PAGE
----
Sir Henry Percy, also called Harry Hotspur (May 20, 1364/1366 ?July 21, 1403) was the eldest son of Henry Percy, 1st Earl of Northumberland, 4th Lord Percy of Alnwick. His mother was Margaret Neville, daughter of Ralph Neville, 2nd Baron Neville de Raby (c. 1291 - 1367) and Alice de Audley. His nickname is suggestive of his impulsive nature. His date of birth is known but not the exact year of birth.

Early career

Harry acquired a great reputation as a warrior, fighting against the Scots and the French. He fought against the Scottish forces of James Douglas, 2nd Earl of Douglas at the Battle of Otterburn in August, 1388 and was captured, but later ransomed. He went to Calais in 1391 and served as governor of Bordeaux from 1393 to 1395.

After his return from Valois Dynasty France, Harry joined with his father and helped depose King Richard II in favor of Henry of Bolingbroke, who later became King Henry IV.

Rebellion and death

Later with his paternal uncle Thomas Percy, Earl of Worcester, he led a rebellion against Henry IV in 1403, forming an alliance with the Welsh rebel, Owain Glyndw^r. Before they could join forces, Hotspur was defeated and killed at the Battle of Shrewsbury when he raised his visor to get some air (as he was wearing plate armour which restricted air circulation) and was immediately hit in the mouth with an arrow and killed instantly.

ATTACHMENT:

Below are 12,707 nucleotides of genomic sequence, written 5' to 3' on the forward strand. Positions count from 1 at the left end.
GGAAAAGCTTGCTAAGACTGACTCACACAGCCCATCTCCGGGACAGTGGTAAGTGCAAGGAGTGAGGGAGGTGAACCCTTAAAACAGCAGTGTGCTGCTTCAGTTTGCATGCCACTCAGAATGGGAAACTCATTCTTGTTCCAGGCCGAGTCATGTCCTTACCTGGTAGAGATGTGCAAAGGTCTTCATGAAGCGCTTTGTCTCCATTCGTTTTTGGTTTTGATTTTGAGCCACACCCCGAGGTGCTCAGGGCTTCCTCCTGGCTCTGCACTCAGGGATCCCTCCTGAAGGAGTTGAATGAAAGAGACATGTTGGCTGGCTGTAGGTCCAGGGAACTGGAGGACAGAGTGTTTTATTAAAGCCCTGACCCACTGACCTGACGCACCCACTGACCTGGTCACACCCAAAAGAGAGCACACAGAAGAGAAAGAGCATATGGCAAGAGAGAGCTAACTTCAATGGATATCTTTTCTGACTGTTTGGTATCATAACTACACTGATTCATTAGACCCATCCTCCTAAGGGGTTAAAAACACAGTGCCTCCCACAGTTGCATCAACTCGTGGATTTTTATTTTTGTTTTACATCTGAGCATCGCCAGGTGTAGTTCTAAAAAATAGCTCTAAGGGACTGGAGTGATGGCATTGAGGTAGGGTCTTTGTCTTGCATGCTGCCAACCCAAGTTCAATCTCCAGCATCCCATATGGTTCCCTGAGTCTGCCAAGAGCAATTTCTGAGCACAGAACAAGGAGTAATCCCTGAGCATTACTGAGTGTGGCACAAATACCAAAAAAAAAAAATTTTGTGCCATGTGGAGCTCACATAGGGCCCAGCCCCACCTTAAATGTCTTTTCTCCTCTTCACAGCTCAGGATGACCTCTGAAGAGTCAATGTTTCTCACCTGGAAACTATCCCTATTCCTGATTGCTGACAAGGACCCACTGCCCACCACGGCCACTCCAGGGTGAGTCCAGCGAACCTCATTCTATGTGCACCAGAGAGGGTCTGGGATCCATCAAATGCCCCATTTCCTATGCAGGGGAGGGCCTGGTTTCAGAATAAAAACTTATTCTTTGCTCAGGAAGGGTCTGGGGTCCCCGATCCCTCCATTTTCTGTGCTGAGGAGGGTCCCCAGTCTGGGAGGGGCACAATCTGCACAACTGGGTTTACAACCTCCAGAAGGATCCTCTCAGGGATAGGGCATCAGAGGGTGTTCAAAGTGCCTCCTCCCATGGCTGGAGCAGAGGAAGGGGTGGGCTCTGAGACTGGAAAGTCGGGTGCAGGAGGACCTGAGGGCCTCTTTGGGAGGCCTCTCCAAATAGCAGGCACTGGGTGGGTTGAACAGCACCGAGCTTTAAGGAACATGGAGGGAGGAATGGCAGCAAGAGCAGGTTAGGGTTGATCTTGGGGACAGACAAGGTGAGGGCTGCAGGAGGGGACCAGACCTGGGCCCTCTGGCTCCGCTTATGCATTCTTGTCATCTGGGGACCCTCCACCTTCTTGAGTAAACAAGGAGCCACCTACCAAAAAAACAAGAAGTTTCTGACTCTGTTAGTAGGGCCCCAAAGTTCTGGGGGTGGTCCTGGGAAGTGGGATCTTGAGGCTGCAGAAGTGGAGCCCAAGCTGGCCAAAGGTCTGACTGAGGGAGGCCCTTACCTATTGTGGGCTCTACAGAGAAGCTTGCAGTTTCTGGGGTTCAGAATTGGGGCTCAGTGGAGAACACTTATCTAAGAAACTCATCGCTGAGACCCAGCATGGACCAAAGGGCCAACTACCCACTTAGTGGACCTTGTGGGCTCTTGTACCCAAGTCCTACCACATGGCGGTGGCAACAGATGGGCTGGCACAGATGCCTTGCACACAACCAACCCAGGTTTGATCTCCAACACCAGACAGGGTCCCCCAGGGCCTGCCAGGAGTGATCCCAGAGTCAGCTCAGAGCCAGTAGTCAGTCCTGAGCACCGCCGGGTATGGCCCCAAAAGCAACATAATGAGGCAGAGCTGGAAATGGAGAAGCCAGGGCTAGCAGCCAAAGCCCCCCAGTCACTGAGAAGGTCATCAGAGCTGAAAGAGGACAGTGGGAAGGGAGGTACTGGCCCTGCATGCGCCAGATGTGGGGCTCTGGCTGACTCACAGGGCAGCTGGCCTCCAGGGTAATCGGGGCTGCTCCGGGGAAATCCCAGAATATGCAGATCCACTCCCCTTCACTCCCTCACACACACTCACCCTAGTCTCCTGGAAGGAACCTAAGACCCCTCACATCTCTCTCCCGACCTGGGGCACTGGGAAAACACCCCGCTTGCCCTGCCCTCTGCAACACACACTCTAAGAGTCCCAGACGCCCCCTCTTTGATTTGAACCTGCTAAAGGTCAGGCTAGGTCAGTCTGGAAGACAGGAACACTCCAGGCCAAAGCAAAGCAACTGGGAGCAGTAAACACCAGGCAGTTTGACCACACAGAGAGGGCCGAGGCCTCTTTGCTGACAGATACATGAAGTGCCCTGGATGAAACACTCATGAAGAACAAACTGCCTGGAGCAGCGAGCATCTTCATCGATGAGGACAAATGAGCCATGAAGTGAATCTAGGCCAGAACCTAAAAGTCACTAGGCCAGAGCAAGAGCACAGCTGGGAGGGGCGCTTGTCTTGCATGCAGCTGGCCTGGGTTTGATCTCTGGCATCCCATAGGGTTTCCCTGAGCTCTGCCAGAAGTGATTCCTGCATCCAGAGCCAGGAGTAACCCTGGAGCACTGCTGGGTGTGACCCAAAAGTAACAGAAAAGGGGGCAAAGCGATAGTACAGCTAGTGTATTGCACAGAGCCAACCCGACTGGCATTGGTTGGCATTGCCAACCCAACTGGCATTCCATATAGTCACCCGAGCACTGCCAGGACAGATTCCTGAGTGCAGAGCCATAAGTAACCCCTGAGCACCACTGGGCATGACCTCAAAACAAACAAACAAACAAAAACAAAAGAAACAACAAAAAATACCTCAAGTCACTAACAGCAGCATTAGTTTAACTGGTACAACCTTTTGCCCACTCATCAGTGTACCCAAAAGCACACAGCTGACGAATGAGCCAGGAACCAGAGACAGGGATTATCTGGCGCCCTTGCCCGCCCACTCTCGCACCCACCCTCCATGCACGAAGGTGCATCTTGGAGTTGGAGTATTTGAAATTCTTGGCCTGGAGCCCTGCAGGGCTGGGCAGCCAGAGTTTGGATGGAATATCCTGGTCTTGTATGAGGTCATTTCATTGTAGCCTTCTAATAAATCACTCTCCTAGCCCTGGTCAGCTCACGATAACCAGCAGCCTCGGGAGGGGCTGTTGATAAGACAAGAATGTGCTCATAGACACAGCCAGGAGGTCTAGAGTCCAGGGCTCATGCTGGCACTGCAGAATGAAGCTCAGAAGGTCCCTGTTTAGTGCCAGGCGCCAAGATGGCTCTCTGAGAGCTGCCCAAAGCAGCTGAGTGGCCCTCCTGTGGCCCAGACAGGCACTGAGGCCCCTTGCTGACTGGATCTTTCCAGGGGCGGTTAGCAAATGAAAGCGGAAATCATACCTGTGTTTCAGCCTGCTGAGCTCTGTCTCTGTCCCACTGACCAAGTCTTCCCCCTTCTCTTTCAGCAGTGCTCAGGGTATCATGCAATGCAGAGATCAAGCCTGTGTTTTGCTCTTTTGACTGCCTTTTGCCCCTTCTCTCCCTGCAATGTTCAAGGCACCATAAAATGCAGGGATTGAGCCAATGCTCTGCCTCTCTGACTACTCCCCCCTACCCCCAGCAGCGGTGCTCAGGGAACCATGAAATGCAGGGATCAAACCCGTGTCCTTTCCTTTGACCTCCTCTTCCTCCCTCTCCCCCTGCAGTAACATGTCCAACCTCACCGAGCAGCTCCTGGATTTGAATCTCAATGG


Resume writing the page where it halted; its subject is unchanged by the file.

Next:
Henry IV upon being brought the body was said to have wept and ordered the body buried but then he had a change of heart and decided to make an example to all those who would rebel and cut his body up into four quarters and sent it around all of England and his head was stuck on a pole at York's gates. He is a major character in William Shakespeare's Henry IV, Part 1, though in the play he is portrayed as being of the same age as his main rival Prince Hal (Henry V of England), when in fact he was considerably older.

Marriage and children

He married Lady Elizabeth de Mortimer, daughter of Edmund Mortimer, 3rd Earl of March and Philippa. Philippa was daughter of Lionel of Antwerp, 1st Duke of Clarence and Elizabeth de Burgh, 4th Countess of Ulster. Lionel was son of Edward III of England and his consort Philippa of Hainault.

 

7. Elizabeth MORTIMER was the daughter of Edmund Mortimer, 3rd Earl of March and Philippa Plantagenet of Clarence. She and Henry Percy (Harry Hotspur) had the following children:

 

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Elizabeth PERCY (c. 1390-1437)